I first became familiar with clean energy mini-grids about nine years ago, when I was working in India on solutions to expand access to modern energy to the hundreds of millions of Indians who didn’t have it. At the time, mini-grids were kind of a holy grail – hugely promising, but still illusory.
For the forestry sector in 2016, there’s a lot that feels new and a lot that feels normal. The Paris climate agreement, the Sustainable Development Goals (SDGs) and countries’ Nationally Determined Contributions (NDCs) all take us into new territories. But much remains as it was – deforestation and forest degradation are still major challenges and many feel the full potential of forests are still not being fully grasped.
Investments in clean energy are at an all-time high, a staggering USD 329 billion. 2015 was the first time that investments in renewable energy were higher in developing countries than developed ones. Over the past decade, renewables have grown as a share of total power generation with a six-fold increase in non-hydro renewables. Prices are at some of all-time lows and likely to go lower. And just in the past few months alone, the CIF has approved 300 million dollars in solar energy for India
It does not happen often that one of the finest actors of our time tweets about a World Bank supported project and invites all his fans to have a look at the impressive pictures taken from space. In fact, I can’t remember having seen that before.
21 years is a long time. Long enough to raise a child and send him or her off to college. That is how long it has taken to get to the Paris Climate Agreement. The Paris Agreement does set a goal of holding the temperature increase to well below 2C and pursuing efforts to limit the increase to 1.5 C. The latter goal is in line with what credible scientists have been telling us for a long time (only a 1.5C goal may prevent long-term multi-meter sea level rise, as an example).
Everyone likes chocolate, yes? I know a few people who love the stuff and I’m quite partial to the odd block or two myself. So while spending a few days at a recent Forest Investment Program (FIP) monitoring and reporting workshop in Ghana I travelled to meet some cocoa farmers near Bibiani and get the low down on everyone’s favorite treat.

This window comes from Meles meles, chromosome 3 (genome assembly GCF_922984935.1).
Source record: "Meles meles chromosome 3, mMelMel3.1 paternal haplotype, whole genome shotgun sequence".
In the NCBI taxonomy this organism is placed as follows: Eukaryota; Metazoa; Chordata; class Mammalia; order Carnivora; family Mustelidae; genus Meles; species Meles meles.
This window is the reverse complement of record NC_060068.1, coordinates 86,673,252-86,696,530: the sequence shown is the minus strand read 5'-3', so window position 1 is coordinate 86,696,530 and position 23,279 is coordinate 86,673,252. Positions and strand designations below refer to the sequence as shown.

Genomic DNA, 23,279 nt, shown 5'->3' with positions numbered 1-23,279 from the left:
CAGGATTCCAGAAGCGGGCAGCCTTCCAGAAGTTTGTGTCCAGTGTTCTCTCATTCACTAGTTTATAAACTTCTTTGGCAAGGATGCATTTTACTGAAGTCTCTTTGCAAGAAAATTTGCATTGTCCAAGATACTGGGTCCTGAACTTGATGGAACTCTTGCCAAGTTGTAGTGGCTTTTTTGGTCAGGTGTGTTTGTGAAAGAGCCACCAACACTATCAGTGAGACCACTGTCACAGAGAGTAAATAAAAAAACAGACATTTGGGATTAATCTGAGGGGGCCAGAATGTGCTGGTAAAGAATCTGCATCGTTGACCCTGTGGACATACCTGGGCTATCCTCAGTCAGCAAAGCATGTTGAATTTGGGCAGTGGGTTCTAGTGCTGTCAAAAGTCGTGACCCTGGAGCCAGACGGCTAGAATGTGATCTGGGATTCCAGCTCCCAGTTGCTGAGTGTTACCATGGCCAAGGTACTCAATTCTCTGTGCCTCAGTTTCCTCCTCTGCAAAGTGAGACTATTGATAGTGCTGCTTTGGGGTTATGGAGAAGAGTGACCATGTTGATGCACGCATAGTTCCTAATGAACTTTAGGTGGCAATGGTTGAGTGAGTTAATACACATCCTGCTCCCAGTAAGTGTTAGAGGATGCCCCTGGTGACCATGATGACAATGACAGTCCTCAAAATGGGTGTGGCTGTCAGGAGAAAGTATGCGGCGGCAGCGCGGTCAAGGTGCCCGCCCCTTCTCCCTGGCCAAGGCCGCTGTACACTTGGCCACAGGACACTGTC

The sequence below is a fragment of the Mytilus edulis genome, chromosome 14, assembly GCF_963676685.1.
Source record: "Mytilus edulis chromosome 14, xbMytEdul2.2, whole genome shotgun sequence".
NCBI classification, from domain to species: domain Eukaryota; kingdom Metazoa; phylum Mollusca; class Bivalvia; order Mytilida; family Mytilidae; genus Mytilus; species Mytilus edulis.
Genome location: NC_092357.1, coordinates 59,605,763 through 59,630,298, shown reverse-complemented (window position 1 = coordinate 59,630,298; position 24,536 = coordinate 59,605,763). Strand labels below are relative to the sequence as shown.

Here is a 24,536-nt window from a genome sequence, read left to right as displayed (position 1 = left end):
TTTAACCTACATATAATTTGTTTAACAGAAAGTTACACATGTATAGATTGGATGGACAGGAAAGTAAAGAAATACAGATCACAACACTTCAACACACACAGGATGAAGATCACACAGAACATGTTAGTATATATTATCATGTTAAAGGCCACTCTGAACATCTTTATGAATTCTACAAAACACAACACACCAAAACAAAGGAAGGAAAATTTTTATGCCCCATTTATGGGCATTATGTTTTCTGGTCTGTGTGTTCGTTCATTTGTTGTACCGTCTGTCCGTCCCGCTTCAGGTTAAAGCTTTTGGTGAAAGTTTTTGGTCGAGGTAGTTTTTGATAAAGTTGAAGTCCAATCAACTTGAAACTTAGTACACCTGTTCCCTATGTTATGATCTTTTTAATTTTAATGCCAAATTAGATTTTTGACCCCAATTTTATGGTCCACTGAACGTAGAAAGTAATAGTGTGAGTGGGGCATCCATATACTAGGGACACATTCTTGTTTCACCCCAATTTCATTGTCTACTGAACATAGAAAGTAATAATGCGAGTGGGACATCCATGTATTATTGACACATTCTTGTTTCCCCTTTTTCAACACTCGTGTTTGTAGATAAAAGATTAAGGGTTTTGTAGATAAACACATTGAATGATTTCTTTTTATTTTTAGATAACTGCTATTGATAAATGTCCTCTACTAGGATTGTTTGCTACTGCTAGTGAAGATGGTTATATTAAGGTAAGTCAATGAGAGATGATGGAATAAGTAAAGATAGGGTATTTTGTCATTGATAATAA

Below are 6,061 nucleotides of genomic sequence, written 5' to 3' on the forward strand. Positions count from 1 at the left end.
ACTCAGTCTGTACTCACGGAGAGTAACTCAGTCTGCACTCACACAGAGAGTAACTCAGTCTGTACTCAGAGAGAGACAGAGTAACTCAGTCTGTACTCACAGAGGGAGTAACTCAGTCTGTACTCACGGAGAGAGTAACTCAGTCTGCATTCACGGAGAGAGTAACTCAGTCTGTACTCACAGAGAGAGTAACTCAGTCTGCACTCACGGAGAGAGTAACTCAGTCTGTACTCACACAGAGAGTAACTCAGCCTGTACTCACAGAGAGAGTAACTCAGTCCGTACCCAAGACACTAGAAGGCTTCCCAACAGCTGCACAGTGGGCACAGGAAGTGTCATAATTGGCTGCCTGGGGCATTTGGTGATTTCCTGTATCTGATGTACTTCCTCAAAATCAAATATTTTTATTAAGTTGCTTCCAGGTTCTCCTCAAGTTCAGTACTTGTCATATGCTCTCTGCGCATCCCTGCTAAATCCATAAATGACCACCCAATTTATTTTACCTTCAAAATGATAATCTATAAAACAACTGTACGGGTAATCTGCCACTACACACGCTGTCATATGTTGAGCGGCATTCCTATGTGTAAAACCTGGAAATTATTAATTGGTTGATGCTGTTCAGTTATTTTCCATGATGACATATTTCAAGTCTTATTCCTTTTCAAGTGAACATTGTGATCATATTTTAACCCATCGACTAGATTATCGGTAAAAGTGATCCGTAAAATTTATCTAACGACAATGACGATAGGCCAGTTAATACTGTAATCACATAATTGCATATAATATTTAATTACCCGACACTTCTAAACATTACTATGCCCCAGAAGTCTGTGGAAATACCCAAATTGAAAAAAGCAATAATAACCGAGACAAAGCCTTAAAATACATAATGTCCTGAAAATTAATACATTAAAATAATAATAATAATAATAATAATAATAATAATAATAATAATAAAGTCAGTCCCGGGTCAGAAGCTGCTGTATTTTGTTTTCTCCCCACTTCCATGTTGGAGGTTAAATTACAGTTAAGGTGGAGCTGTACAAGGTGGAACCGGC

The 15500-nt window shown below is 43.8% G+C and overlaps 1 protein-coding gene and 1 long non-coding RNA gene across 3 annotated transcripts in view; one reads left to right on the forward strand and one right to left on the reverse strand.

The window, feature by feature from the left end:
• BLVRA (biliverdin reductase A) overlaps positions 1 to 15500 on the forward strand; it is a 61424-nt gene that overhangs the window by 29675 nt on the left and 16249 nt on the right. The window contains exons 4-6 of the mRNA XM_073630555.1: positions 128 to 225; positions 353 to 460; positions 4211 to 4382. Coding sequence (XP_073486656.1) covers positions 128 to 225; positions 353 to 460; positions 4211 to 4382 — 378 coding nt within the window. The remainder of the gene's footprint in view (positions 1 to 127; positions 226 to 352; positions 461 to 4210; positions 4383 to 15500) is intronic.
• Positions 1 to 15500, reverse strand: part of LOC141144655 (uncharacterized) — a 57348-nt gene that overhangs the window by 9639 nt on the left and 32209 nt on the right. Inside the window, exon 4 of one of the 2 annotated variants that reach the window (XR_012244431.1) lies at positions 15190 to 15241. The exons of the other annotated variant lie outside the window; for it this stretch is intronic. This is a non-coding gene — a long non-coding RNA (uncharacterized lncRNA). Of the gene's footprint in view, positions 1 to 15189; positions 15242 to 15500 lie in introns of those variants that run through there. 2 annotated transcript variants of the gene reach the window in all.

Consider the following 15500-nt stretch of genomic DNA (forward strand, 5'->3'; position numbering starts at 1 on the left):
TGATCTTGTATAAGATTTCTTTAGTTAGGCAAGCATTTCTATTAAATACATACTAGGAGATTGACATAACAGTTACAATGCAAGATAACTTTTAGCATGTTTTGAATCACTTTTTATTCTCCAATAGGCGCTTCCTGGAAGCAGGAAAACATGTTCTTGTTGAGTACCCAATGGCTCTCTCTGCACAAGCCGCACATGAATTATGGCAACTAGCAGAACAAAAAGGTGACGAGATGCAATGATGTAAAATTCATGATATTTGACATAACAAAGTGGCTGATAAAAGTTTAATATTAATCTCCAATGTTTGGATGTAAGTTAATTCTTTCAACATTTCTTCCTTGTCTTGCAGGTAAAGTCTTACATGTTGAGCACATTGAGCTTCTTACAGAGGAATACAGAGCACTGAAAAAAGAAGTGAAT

The frequency of the news is only matched by its direness. It feels like every day we hear more about how climate change is getting worse. The Arctic is melting faster than ever before, temperatures are breaking new records at a rapid pace and more than 90% of reefs in and around the Great Barrier Reef are being bleached by a warming world.
Readers of this blog site will know that open data is data that can be freely used, re-used and redistributed – it’s legally open and technically open. Readers of this blog may not know that the $8.3 billion Climate Investment Funds (CIF), are providing scaled-up financing through the Multilateral Development Banks (MDBs) to initiate transformational change toward climate-resilient, low-carbon development in 72 countries worldwide. And this month, for the first time, the CIF is publishing open data on the result
Tough questions can come from the most unexpected sources. As the father of three teenage children, starting a new job with the Climate Investments Funds as Forest Investment Program (FIP) Coordinator was a new experience in more ways than one.
As well as being the office newbie and having to learn the ropes there, my children - rather than just being aware that ‘dad works in forests’, which was the extent of their interest when they were younger - gave me a bit of a grilling